TAC, SECTION27 and MSF Applaud India’s Rejection of Patent on New Hepatitis C Medicine

JOHANNESBURG, Tuesday 20th January: The Treatment Action Campaign (TAC), Doctors Without Borders (MSF) and SECTION27 applaud India’s decision to reject a patent application on sofosbuvir, an important new treatment for Hepatitis C. Last Wednesday’s decision paves the way for increased access to more affordable sofosbuvir in India and other countries who choose to implement legal flexibilities available under international law to increase access to the drug. However, existing patents on sofosbuvir in South Africa could block access to the cheaper generic versions that will become available due to the ruling.  The government should therefore urgently finalise the national intellectual property policy to allow South Africa to better protect access to medicines.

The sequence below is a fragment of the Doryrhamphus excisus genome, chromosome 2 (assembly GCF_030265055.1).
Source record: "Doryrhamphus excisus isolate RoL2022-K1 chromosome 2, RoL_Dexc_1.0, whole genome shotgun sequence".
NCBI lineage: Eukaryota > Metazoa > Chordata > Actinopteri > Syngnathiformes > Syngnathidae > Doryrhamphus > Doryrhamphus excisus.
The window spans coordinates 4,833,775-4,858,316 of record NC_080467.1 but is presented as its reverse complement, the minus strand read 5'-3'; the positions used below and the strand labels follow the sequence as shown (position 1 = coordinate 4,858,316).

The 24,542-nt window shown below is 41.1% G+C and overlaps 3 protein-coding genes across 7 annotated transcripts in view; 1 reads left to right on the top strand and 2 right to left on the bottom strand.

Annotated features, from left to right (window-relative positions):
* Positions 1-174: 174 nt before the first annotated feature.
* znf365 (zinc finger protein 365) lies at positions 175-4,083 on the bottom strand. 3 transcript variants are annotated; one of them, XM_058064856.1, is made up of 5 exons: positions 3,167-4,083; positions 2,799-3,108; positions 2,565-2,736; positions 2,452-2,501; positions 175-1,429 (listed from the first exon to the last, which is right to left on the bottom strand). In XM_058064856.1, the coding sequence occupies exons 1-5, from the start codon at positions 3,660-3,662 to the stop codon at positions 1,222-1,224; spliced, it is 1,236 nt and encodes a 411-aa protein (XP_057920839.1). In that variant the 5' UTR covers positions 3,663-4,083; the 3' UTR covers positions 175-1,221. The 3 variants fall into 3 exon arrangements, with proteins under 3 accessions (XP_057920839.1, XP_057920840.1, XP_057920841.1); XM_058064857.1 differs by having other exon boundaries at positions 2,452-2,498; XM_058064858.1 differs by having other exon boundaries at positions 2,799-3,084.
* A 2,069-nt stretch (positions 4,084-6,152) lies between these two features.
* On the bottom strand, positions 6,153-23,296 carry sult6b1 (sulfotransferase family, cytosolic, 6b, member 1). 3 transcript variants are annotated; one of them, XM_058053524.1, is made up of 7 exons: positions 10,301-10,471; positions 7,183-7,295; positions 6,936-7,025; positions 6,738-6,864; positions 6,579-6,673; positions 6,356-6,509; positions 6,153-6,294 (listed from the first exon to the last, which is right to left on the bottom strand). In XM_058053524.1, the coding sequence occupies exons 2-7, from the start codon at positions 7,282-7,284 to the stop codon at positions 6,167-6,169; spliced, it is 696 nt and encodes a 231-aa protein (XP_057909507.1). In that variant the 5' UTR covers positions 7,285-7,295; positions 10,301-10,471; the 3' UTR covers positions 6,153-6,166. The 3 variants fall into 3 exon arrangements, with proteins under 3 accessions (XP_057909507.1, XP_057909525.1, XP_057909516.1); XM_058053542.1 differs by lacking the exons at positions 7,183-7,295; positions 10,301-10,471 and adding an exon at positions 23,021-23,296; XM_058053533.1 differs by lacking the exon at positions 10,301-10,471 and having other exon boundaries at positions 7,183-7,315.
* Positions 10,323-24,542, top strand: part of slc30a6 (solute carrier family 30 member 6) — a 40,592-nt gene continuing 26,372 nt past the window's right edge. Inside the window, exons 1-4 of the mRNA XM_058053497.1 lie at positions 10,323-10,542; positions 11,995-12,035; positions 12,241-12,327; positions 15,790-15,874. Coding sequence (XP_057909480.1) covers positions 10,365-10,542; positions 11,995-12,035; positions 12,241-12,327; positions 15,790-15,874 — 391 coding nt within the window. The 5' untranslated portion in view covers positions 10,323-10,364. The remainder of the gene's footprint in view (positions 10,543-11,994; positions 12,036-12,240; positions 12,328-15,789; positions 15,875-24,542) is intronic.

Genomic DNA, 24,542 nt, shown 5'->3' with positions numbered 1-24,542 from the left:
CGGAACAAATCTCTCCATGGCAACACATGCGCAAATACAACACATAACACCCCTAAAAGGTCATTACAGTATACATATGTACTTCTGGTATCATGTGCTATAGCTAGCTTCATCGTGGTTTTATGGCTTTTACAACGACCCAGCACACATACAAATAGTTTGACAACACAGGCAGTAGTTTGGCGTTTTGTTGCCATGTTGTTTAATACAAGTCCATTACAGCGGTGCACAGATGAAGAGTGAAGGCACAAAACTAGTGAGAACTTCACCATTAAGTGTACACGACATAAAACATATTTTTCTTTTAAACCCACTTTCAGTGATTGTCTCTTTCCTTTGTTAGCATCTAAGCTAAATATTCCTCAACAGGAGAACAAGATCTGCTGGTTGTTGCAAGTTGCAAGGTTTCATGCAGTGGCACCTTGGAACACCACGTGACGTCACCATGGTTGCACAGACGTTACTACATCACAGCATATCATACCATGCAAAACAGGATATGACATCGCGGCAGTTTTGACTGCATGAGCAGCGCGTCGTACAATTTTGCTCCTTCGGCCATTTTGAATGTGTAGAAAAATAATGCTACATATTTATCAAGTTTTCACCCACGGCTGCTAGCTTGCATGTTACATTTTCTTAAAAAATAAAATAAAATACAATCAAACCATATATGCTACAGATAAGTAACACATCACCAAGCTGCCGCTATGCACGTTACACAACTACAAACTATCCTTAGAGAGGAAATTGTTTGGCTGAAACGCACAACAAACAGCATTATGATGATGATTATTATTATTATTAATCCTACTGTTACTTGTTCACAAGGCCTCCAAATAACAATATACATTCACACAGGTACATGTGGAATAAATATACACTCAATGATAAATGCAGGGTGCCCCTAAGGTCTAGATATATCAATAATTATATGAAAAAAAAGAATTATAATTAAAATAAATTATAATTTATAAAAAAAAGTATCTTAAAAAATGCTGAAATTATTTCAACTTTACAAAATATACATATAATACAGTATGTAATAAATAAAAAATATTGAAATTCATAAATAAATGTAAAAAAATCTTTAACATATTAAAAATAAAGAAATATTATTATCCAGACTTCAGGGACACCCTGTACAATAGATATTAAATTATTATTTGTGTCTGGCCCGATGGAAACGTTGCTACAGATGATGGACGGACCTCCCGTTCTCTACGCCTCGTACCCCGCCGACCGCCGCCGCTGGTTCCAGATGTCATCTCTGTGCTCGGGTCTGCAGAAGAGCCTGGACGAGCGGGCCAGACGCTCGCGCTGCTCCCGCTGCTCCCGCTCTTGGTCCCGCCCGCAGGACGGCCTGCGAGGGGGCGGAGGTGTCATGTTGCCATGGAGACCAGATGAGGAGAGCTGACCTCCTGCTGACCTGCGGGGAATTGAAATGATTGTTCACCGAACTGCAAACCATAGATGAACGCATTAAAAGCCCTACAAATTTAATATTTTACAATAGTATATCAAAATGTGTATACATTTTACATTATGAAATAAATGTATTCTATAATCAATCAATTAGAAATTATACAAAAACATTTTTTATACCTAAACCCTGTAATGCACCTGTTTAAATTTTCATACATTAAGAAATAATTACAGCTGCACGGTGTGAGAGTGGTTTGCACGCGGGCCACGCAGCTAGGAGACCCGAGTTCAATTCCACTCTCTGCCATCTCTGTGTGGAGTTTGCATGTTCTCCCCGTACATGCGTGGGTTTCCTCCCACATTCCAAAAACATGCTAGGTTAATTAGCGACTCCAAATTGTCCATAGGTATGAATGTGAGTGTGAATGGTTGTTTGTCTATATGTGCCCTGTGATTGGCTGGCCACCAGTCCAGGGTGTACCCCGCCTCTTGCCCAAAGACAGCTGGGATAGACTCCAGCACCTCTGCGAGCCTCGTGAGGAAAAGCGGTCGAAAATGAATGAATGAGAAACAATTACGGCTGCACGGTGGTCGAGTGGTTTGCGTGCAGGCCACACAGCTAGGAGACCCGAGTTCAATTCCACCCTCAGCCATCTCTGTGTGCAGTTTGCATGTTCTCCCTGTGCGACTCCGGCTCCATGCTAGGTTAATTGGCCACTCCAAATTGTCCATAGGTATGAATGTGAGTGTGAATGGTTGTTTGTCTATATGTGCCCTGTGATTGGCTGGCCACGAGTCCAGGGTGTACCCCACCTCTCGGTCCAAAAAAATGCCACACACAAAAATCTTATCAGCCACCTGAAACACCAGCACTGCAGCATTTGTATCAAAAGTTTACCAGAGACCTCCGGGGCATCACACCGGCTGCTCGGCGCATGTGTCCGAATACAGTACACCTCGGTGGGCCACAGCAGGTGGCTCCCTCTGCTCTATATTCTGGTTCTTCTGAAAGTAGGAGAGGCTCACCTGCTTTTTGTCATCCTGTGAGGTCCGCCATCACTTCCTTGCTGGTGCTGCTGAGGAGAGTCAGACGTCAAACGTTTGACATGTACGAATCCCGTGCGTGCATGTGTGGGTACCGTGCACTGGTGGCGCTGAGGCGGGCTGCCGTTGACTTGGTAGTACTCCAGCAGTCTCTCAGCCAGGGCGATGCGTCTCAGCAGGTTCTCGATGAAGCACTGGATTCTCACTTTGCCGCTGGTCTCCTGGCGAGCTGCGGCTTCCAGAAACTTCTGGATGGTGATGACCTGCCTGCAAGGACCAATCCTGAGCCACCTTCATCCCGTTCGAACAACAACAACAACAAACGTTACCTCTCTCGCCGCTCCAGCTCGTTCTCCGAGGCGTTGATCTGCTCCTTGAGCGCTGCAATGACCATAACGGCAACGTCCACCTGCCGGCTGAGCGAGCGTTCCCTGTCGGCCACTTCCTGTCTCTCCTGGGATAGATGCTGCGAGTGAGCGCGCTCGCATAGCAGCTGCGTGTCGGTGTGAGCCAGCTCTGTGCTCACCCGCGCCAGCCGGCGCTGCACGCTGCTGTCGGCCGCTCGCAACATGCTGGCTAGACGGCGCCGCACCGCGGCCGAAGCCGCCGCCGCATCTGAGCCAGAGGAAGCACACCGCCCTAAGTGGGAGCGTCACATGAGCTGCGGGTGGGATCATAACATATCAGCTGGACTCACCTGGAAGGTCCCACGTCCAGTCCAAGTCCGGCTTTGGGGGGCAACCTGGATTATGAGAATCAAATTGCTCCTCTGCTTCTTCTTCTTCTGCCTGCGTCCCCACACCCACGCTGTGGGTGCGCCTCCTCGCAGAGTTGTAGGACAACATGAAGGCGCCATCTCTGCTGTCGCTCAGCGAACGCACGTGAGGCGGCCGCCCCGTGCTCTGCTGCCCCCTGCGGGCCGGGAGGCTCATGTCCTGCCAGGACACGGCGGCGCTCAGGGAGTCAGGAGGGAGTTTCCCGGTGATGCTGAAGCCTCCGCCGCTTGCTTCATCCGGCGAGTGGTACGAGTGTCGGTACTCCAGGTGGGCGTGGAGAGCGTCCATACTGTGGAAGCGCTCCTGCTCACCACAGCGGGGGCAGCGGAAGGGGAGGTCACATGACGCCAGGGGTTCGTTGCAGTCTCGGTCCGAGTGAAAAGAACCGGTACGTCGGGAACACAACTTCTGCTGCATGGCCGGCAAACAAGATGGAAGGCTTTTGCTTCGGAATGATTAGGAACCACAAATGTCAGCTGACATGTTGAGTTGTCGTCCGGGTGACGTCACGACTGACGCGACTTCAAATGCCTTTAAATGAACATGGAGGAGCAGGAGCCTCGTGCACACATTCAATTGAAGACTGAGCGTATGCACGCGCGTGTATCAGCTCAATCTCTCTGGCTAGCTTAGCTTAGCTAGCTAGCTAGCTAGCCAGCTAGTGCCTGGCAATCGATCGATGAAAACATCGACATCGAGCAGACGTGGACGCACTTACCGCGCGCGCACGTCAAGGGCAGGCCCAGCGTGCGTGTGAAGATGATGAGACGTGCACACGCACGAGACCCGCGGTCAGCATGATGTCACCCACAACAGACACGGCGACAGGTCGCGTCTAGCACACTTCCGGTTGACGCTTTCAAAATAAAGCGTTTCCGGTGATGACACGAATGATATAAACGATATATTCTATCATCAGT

Rejection of the patent in India will allow generic manufacturers that have not already signed restrictive licensing agreements with Gilead to produce sofosbuvir at much lower prices than currently available. Research conducted by Dr Andrew Hill at the University of Liverpool, for example, suggests that sofosbuvir can be profitably produced for as little as $102 (R1,182) per 12 week course.

However, patent protection in South Africa prevents open competition, and could block generic versions of sofosbuvir and other new HCV drugs from reaching the domestic market. The same sofosbuvir patent rejected in India was granted in South Africa, and will only expire in 2025. South Africa has also granted multiple ‘secondary’ patents on sofosbuvir, with the latest patent only expiring in 2034. If reforms proposed in South Africa’s draft intellectual property policy are implemented, the number of such secondary patents granted will be dramatically reduced.


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